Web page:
In the latest of our series of MFW guest blogs, David Wild has been handed the reins and tells us of his formative years at Carrow Road, and the heady days of away fans in the old Barclay…
The memory of my first Norwich City game starts with a crossbar seat on my dad’s bicycle, and the journey from Felmingham to North Walsham train station begins.
My father, bless him, did this for several years to get to and from his many sporting activities. And that was how the 1970s came to life for me.
Once on the train, it was a slow journey to Norwich station, then a walk along Riverside Road, which people see now as a stroll by the many restaurants and bars, but which was then home to a tyre fitting garage.
It’s strange to think how changes like this have changed our way of life many times over.
Once I can remember being stuck in the middle of the away supporters from West Ham as we walked to the game, my yellow and green scarf boldly blowing in the breeze and my dad saying, “keep tight to me son, keep walking”. That I did and kept in one piece.
Once at the ground, we headed up into the Barclay via the many concrete steps and the grass slope. At the top, we sometimes bumped into my uncle who was a policeman. We’d chat for a bit then move through the crowd to push our way to the pitch side barrier.
As usual, my place would be legs dangling through the barrier, with my dad standing behind me in case there was a crowd rush from the back of the stand. That happened mainly when we scored, which in those days was every home game. The roar and noise levels were unbelievable.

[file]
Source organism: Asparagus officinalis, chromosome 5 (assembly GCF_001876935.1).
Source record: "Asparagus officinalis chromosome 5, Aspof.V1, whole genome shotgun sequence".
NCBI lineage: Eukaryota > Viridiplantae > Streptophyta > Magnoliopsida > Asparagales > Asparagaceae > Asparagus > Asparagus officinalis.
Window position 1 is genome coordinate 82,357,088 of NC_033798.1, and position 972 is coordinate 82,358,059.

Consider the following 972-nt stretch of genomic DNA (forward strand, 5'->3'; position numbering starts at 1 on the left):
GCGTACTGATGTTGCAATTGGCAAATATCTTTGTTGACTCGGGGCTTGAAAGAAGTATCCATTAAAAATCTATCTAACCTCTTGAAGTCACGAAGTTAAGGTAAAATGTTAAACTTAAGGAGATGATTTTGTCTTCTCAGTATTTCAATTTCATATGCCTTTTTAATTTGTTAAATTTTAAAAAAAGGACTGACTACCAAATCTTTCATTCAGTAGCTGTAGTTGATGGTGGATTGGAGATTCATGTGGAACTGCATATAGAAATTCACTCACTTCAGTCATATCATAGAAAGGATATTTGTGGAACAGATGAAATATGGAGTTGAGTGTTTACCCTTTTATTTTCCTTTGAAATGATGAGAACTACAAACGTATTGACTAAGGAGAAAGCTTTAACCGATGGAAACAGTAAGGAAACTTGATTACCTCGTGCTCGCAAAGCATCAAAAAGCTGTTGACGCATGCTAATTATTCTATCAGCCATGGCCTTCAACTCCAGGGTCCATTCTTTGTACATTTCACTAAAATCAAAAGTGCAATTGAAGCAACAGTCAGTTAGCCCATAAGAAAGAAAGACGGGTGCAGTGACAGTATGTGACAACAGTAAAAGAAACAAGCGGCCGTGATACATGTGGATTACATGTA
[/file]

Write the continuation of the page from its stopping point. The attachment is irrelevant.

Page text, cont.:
I wish sometimes that noise was replicated now, and the away fans were in closer proximity than they are today. For some games we would actually be in the end block of the Barclay – the one that housed the away fans – and it was thrilling to push our way to the front and know that behind us were only away fans, with the odd City supporter in the front with me and my dad.
There was a time when a Leeds United fan wanted to block my view, but Dad just held his ground saying, “that’s my boy sitting there, move over, mate.”
They were great times in the Barclay. Dad still attends to this day, has his own membership and still loves his team.
Norwich had a great team in my early days, with the likes of Kevin Keelan, aka The Cat, as our number one. The back four was Geoff Butler, Dave Stringer, Duncan Forbes, and Clive Payne and the midfield – full of excitement and hard-fought passion – was Max Briggs, Trevor Howard, Doug Livermore and Colin Suggett.
The forwards were hungry and ruthless. David Cross was deadly, Peter Silvester was tidy, Phil Boyer came into the fold and then Ted MacDougal came along to join the party.
Also, there was Ian Mellor, Jim Blair and Paul Cheesley, and others came in like Graham Paddon, Colin Prophett, Billy Steele, who I admired as a player, and Stevie Grapes. The list goes on – recalling the players of 1973/74 reminded me just how well my team played the game of football.
Ron Saunders and, then, John Bond managed a group of players with not only passion but with a determination to do well. The players clearly enjoyed the hard graft of training and as I began to follow this team, I knew it was for keeps.
My yellow and green journey had well and truly begun, and all starting from the crossbar of my dad’s bike. Great times have followed me and the usual bad days, but all in all a great team to support and follow.